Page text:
– I second the motion which the Minister for Trade and Customs (Senator O’sullivan) has been good enough to move. I express to the Prime Minister (Mr. Menzies) and to his colleagues in .the Ministry the sincere thanks of the Opposition for the generous gestures of the Government on the occasion of the passing of our leader. I thank them, too, for their kindly and sympathetic consideration of the Opposition in its loss, the extent and the depth of which there are no words to express. The finest and truest tribute that has been, or ever will be, paid to Joseph Benedict Chifley was uttered only last week by the lady who was his wife and is now his widow. “ He loved everything and every one” she said. That might well be his epitaph, but it is more, far more than that. I would say that no advocate before the judgment seat of the Creator could make a more powerful plea for Ben Chifley than is contained in those simple words, “ He loved everything and every one “. The angels themselves could give no better testimonial, nor could they give any better justification of his life. I suggest that when -we pray for the repose of the soul of Ben Chifley we say just that : “ He loved everything and every one “. The hearts of the widowed, the deserted, the unemployed, the disabled and the sick of Australia will join with us in that prayer. He it “was, more than any one in all Australia, -who strove and legislated to relieve their plight. I do not propose to speak of Joseph Benedict Chifley, the trade union leader, the Australian Labour party leader, the Federal Treasurer, the Prime Minister of Australia, or the statesman with the international outlook. I leave those aspects to popular, if inadequate, knowledge, and as rich fields to be explored by the historian in due course.
I propose to speak of Ben Chifley, the man whom we of the Australian Labour party, and many others besides, knew and loved. The key to the character of Ben Chifley was his true, great and abiding interior simplicity. From that interior simplicity stemmed his gentleness and his great strength, his love of everything and every one, . his honesty, uprightness, singlemindedness of purpose and steadfastness, his high sense of duty, his courage, his loyalty, his vast tolerance, his unselfishness, his modesty, his tranquility, Iiia all-pervading sense of humour, his love of country and, indeed, of all humanity. That, too, led him to choose austerity rather than soft-living. It accounted for the absence of vice in him and for his scorn of anything dishonorable. It led him on in a never-ending search for knowledge and truth, a search that made him equally at home in subjects as diverse as literature, religion, the arts, sport, finance and history. It accounted for his great wisdom and for the fact that every member of his party looked on him as father, brother and mate all at the one time. He never entertained a thought or did a thing that was mean, paltry or vindictive. He was not capable of it. He always defended those criticized in his presence. His favourite remark on such occasions was, “ To know all is to forgive all “. The Canberra newspaperman who, as the opening sentence of the feature a rticle he wrote last week, said : “ There was no need for Ben Chifley to be trained as a gentleman; he was a gentleman by instinct “, penetrated to the very core of the man and said in one sentence all that truly needs to be said of him.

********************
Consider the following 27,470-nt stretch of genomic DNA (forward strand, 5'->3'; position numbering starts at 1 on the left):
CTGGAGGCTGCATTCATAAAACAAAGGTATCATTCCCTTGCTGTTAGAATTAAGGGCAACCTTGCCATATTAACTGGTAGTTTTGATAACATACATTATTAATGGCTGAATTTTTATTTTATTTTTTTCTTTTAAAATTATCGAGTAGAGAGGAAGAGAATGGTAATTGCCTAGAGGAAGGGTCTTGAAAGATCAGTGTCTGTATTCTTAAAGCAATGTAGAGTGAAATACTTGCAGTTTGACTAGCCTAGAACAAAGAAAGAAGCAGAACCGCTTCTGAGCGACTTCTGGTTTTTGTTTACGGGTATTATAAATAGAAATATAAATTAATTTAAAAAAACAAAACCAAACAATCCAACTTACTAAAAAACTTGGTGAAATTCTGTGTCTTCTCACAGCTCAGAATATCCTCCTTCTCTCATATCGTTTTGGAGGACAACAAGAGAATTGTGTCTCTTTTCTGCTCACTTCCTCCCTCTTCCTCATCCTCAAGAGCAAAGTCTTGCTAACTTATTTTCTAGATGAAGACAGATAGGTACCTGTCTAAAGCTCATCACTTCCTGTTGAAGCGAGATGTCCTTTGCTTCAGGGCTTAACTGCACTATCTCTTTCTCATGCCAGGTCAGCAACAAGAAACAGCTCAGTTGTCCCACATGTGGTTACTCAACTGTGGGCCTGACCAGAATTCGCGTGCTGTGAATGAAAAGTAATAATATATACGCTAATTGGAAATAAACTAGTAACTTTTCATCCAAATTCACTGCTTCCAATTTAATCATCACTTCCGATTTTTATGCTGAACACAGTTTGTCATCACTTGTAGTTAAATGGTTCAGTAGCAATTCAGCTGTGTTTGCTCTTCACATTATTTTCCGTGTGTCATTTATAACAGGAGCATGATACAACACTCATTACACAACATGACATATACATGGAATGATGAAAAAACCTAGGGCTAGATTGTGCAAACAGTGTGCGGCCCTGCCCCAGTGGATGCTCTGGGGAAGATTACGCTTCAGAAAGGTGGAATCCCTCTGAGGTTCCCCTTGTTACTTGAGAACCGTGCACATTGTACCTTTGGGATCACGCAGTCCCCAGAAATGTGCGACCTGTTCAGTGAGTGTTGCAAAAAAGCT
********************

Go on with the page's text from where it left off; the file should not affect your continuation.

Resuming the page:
Ben Chifley was deeply interested in those whom he met and knew. He shared with them their little joys and sorrows and interests. He was, I suppose, the repository of more personal confidences than were ever entrusted to any man in public life. That explains why each of thousands of people throughout Australia, on learning of his death, felt that he had lost his best friend. As the Leader of the Government has said, to know Ben Chifley was to love him, and the extent of one’s regard for him was the measure of one’s knowledge of him.
By virtue only of the patent qualities inherent in him, Ben Chifley effortlessly won the loyalty of and extracted the best, from all those who were near him in his work. Lightly, even casually, he imposed responsibilities on them. Their knowledge that without a word being spoken he trusted them to discharge that responsibility faithfully, led them to superhuman efforts so that they would not fail him. That, Mr. President, is the mark of the true leader. There were some who, in the heat of public controversy, vilified him. In sorrow, I leave them to their remorse and to the stirrings of their consciences. I offer them the consolation that their barbs did him no hurt; he rode, serene, above them. All that Mr. Chifley accomplished for Australians and Australia would never have been done if his sacrifice of himself had not been accompanied by the sacrifice of Mrs. Chifley. For many long years she bore the loss of his cheerful presence and society. The Opposition would be wanting indeed, if. on its behalf, I did not say to her, “ Thank you for giving Ben Chifley to his party, to the Parliament, to the people, and to Australia “.